The Unjust Judge and the Persistent Widow
Instructions on the coming of the Son of Man (17:22-37)
The following parable on prayer (18:9-14)
In that day judges traveled around and held court in tents. They set their own agendas and about the only way to have your court case heard was to bribe one of the attendants to bring your case to the attention of the judge. This widow had a couple things working against her. She was a woman, and women were low on the social ladder. She also had no money to bribe the attendants, so her case was not heard.
What is the relationship between praying and losing heart? I think this teaches that if we do not pray we will give up.
Therefore the problem is: How can we keep praying and not lose heart?
Logical: What is the cause of answered prayer? What are two reasons why people give up too soon?
The Unjust Judge (the reason requests are not answered)
He did not fear God
He did not respect men
This man is the exact opposite of what we know to be the two greatest commandments - loving God and loving your neighbor.
The Persistent Widow (the way requests are made)
She is persistent. Imperfect tense in Greek. She keeps on coming.
Her case -
She just wants justice. She is not asking for the advantage. She is just asking for justice. We all want justice. We all want life to be fair. I can’t count the number of times my daughter says that something is not fair when she sees her brother get a bigger pile of potato chips, a bigger piece of cake, one more of whatever.... It is an inborn desire for things to be fair.
The Unjust Judge (the reason requests are answered)
The judge does not answer because he cares about God, justice or the woman. Jesus is using boxing imagery here for wearing a person down by hitting him under the eye. The judge is not concerned with a knockout, but she is wearing him down. He answers because she is annoying him.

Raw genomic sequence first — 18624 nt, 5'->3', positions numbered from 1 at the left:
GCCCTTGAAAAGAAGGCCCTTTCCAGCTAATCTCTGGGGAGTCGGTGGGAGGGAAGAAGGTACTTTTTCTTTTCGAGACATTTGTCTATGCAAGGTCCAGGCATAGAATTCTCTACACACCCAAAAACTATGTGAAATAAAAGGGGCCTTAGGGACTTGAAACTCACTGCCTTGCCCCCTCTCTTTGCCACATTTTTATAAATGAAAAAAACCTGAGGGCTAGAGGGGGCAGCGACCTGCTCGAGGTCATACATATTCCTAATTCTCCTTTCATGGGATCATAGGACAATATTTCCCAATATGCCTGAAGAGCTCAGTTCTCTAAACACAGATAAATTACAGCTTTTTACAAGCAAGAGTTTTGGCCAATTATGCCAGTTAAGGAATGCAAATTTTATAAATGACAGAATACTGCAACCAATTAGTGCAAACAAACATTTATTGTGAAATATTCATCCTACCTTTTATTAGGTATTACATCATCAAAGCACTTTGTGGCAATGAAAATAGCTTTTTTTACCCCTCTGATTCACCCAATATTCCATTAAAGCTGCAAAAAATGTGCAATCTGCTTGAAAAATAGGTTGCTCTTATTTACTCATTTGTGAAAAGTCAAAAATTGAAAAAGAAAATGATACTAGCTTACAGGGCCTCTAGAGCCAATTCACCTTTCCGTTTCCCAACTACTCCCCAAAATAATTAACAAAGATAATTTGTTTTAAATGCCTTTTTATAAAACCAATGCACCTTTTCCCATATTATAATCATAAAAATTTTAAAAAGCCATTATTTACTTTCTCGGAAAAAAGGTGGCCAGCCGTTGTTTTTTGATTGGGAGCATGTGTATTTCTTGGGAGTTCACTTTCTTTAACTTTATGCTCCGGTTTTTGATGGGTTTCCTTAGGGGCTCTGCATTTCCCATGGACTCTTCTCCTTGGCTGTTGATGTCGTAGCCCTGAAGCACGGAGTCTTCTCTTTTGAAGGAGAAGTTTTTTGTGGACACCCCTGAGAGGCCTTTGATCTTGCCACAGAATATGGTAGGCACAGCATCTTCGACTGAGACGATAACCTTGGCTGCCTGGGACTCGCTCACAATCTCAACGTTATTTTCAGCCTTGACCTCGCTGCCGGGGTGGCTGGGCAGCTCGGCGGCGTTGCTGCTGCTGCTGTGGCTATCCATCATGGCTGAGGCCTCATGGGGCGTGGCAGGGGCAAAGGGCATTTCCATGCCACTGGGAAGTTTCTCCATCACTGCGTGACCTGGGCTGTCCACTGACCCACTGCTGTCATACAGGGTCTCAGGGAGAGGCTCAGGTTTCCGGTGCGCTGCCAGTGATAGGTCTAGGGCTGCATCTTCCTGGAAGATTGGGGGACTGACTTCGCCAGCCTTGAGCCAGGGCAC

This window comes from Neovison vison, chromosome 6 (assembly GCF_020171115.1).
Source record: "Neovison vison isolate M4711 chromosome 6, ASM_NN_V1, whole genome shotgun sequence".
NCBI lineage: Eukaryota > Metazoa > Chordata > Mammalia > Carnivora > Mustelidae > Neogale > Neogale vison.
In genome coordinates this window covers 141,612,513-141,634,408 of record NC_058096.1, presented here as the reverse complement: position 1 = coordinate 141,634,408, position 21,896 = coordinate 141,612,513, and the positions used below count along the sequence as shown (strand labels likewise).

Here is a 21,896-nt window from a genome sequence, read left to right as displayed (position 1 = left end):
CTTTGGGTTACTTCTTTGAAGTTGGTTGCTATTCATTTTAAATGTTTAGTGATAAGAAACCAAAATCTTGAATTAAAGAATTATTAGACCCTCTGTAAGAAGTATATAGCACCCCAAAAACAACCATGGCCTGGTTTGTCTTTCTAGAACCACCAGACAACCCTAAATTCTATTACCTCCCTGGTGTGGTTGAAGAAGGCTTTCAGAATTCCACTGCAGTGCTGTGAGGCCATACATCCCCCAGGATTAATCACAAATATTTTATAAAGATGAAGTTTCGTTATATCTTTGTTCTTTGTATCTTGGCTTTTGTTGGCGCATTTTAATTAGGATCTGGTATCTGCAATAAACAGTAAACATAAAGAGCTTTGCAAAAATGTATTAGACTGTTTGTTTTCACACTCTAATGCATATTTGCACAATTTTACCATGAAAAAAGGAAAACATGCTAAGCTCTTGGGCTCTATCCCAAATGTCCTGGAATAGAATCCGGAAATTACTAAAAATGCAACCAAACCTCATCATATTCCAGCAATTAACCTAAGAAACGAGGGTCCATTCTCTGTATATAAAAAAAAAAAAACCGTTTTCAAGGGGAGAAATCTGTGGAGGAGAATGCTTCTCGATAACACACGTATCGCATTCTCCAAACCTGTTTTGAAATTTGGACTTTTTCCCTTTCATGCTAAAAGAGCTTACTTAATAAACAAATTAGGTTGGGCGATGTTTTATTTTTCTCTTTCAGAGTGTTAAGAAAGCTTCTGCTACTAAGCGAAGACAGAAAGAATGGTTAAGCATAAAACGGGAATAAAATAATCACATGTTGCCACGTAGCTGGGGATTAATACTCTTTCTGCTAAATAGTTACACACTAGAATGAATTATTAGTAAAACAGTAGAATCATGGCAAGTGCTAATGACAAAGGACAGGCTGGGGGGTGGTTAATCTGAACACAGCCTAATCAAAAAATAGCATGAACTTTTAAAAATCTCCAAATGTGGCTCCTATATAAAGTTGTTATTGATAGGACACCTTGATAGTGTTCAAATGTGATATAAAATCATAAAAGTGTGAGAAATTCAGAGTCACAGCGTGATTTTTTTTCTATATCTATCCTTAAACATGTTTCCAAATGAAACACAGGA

The Just Judge (The reason why requests are answered)
- “Now shall not God bring about justice” (vs. 7) -- The first reason is because of the character of God. He is just. Jesus used an example of an unjust judge as a contrast with God who is just. God can be trusted to be a just God--to make right decisions. Psa 145: God covers his acts with hesed (loyal-love).
- “for his elect who cry to Him day and night.” (vs. 7) -- Jesus used a widow as an example again to set up a contrast with us. He argues from the lesser to the greater. If an unjust judge (who is not like God) will hear the case of a widow and stranger (which we are not) then surely God will hear our prayers. God has graciously initiated a relationship with his children. He chooses who he wants in His family, and He will listen to His children.
- “and will He delay long over them?” (vs. 7) -- While He may delay, His answer comes speedily. This does not mean they will be answered immediately. It means that when it happens it will happen quickly. Like the coming of the Lord will happen suddenly. Remember that the context is the coming of the Lord in Luke 17.
- The justice that is going to come speedily is possibly the tribulation.
What is the point of the question at the end of verse 8? “... when the Son of Man comes, will He find faith on the earth?
Persistent prayer is the demonstration of faith in God who, while at times may delay His answers, will always act decisively and justly with respect to His people.
The Relation of the Parable to the Kingdom Program of God
God is just. The second advent will bring justice. Our part is to wait in faith for Him to deal with the world in justice.
It is important to understand that this parable is one of contrasts. If you don’t you will think God must be pestered, argued with and bribed in order to get your prayers answered. The parable is not teaching that. God wants to answer the prayers of his children.
We lose heart because we don’t understand God’s timing or purpose. We ask questions like, “When... or Why now.... or How could you....? We challenge the justice and goodness of God.
This parable deals with two issues: God’s character and God’s chronology.
Persistent prayer is the demonstration of faith in the character of God’s attributes and the chronology of his actions.
This parable teaches that the only legitimate reason to stop praying for something is the return of Christ. (vs. 8) It says, “When the Son of Man comes, will He find faith on the earth?” The demonstration of that faith is persistent prayer. When you stop believing a prayer will be answered, you stop praying. You have given up hope. You have no faith.
What items have dropped off your prayer list that you need to put back on?
God is a loving father who wants His children to keep coming to Him. If you are a parent, you should be able to identify with that.
A Comparison of events in Matthew and Luke show much similarity in sequence and give a probable time when the parable was taught.
Related Topics: Prayer